Murder of US envoy shows anti-Bush feeling is spreading
Robert Fisk in Beruit
29 October 2002
No one was surprised. That was the terrible, incontrovertible fact about the murder of American diplomat Laurence Foley in Amman yesterday.
Gunned down - apparently with a silenced pistol - in the garden of his home, a 62-year-old in the US Agency for International Development mission, Mr Foley was not an obvious target, a genuine civilian in the sometimes sinister world of international diplomacy who was walking to his car in a middle-class suburb of the Jordanian capital when someone fired eight bullets into him from a 7mm gun.
"Why should ordinary people get killed and punished for the crimes of their leaders?" a female Jordanian neighbour said afterwards. And therein lies a clue to this murder. Jordanians - "our" Arabs, friends of the West whose Plucky Little King Mk II, King Abdullah, went to Sandhurst - now find it natural to refer to the "crimes" of President Bush.
Amman is burning with anger at the United States and its threats against Iraq. More than half of Jordan's population is Palestinian and America's unconditional support for Ariel Sharon's Israeli government has embittered many of them; demonstrators have often called for the end of Jordan's 1994 peace treaty with Israel.
Mr Foley's wife called the police when she found her husband lying in the garden; he died instantly from bullets in the head, chest and abdomen.
Marwan Muasher, the Jordanian foreign minister, went to the vast US embassy complex - built on a hill on the outskirts of Amman and once mockingly described by the late king Hussein as "the CIA's headquarters in the Middle East" - to present his condolences. "The Jordanian government is going to deal seriously with this horrible crime," he said.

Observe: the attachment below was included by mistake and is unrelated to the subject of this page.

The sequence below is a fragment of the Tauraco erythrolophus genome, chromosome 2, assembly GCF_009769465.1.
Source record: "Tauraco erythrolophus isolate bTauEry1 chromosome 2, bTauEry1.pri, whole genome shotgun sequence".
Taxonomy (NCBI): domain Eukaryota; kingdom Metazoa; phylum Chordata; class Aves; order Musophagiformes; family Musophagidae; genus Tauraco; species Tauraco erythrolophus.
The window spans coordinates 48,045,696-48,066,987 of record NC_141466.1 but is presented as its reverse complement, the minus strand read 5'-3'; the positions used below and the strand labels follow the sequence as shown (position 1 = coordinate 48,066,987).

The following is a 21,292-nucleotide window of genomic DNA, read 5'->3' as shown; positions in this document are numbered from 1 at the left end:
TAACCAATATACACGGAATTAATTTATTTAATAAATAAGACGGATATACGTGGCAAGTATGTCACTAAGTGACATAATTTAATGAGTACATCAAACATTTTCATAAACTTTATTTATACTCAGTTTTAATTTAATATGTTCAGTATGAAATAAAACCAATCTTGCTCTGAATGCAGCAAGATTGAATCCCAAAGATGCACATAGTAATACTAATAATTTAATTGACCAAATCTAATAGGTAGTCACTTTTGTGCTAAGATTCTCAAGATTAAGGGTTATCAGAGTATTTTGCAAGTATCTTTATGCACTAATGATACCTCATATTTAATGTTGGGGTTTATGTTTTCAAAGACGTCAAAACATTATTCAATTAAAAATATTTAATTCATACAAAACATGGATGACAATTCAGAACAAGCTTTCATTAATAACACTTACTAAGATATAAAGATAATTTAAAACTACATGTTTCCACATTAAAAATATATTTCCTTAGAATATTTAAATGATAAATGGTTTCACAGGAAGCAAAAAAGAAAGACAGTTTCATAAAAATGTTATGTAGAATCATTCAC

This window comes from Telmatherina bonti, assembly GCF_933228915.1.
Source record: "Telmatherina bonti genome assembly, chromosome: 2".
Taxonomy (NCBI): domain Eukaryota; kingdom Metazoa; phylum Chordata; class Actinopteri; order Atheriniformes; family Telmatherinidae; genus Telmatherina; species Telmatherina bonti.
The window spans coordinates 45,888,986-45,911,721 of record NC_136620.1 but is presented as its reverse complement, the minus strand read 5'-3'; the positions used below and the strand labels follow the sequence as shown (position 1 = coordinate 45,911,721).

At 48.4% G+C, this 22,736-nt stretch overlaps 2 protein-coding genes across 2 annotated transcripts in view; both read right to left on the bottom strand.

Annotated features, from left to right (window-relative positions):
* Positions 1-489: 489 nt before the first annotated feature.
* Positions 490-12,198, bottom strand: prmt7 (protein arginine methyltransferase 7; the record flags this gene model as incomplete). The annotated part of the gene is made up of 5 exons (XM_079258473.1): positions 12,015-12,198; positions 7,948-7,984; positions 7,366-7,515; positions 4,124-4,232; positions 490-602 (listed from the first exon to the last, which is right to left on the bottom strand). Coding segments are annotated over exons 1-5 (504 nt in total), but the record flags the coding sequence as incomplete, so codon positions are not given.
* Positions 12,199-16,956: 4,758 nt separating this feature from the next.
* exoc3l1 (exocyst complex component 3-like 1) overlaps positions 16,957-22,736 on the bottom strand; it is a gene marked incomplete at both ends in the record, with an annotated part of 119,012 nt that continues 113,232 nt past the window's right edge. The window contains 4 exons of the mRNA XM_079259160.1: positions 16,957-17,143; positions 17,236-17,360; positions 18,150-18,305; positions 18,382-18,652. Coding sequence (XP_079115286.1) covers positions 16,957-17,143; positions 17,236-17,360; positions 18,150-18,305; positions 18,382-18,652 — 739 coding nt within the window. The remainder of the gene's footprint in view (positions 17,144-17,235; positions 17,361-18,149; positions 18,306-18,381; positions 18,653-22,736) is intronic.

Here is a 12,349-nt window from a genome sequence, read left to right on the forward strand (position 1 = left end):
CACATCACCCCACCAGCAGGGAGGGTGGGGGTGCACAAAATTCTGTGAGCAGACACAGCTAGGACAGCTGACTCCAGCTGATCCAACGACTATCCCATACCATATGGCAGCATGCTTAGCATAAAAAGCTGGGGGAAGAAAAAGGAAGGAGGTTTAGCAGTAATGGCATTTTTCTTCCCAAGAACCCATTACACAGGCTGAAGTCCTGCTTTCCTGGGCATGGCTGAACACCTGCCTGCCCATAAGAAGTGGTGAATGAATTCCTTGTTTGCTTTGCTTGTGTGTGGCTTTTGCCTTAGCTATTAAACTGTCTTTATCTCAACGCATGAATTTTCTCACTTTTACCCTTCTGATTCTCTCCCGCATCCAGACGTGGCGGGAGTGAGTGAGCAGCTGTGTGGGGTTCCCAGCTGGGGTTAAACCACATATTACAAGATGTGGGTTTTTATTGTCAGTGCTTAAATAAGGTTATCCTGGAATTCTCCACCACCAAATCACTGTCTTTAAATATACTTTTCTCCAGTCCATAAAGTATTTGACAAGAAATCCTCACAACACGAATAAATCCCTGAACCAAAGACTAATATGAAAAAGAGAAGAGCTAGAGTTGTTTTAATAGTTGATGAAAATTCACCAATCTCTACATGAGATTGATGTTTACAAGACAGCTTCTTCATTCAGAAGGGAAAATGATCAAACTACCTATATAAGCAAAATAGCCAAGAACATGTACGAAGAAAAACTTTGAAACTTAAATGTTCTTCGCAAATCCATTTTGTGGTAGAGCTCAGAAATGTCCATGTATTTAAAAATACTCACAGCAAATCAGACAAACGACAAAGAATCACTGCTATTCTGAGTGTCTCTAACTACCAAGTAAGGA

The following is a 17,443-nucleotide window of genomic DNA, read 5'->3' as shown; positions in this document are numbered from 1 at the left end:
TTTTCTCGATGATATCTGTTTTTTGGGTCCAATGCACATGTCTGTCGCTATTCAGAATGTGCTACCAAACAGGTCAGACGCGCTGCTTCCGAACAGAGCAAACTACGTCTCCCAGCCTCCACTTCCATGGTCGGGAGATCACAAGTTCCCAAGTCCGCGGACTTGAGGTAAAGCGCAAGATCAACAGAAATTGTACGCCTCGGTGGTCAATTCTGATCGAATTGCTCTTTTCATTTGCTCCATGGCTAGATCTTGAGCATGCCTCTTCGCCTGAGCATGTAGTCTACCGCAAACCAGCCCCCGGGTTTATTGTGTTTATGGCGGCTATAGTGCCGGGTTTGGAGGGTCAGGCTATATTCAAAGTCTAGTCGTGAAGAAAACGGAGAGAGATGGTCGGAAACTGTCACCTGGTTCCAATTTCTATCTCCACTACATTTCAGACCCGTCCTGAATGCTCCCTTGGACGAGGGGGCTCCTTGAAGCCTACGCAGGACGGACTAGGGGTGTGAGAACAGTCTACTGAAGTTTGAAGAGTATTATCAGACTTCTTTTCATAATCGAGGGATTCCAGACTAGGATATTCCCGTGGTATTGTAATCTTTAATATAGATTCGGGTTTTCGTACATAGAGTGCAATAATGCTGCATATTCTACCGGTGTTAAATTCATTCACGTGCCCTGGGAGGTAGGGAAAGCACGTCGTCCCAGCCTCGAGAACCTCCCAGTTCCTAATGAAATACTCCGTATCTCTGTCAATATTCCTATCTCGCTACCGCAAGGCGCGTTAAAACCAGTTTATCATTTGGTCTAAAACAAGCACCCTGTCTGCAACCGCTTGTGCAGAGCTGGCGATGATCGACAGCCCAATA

But that's what the Jordanians said when an Israeli diamond merchant, Yitzhak Snir, was shot dead outside his home in Amman 14 months ago.
That's also what they said when an Iraqi diplomat was murdered in Amman and when a car bomb exploded close to the home of a senior Jordanian security official. Jordanian courts sentenced 28 Arabs for planning a poison gas and explosives attack on American and Israeli tourists at New Year in 2000.
Amman is no longer a place where Americans can feel safe.
Mr Foley's murder came at a time when Jordanians have been angered by a death sentence passed in Qatar on Firas Majali, a Jordanian accused of spying and passing information on US troop movements in the Gulf emirate, where Washington maintains a massive and ever-enlarging air base for use in a possible war against Iraq.
Protests at the sentence have been staged in Amman by Mr Majali's tribal family but the most remarkable element of the case is that the Qatar court sentenced the local television employee for sending the intelligence information not to Al-Qa'ida but to Jordan's own intelligence service.
If that is true, why would Jordan want information on the build-up of US troops in Qatar? And - more to the point - with whom would it wish to share such information? Or was this merely a little bit of intimidation after Jordan recalled its ambassador to Qatar following a programme on Qatar's Al-Jazeera television which offended Jordan's Hashemite monarchy?
Most sensitive of all right now is this same monarchy, and the widespread rumours that the Americans would like a Hashemite to become "king of Iraq" after a US invasion. "King" Hassan, the former crown prince, perhaps? After all, the British originally placed the Hashemites on the Iraqi throne after the First World War had ended.
So the innocent Mr Foley has become another victim of the Middle East's earthquake. Jordan is a gentle country with a gentle people and - believe it or not - a gentle monarchy. But it lives in dangerous times and violence is a symptom of that danger.
Last updated 30/01/2003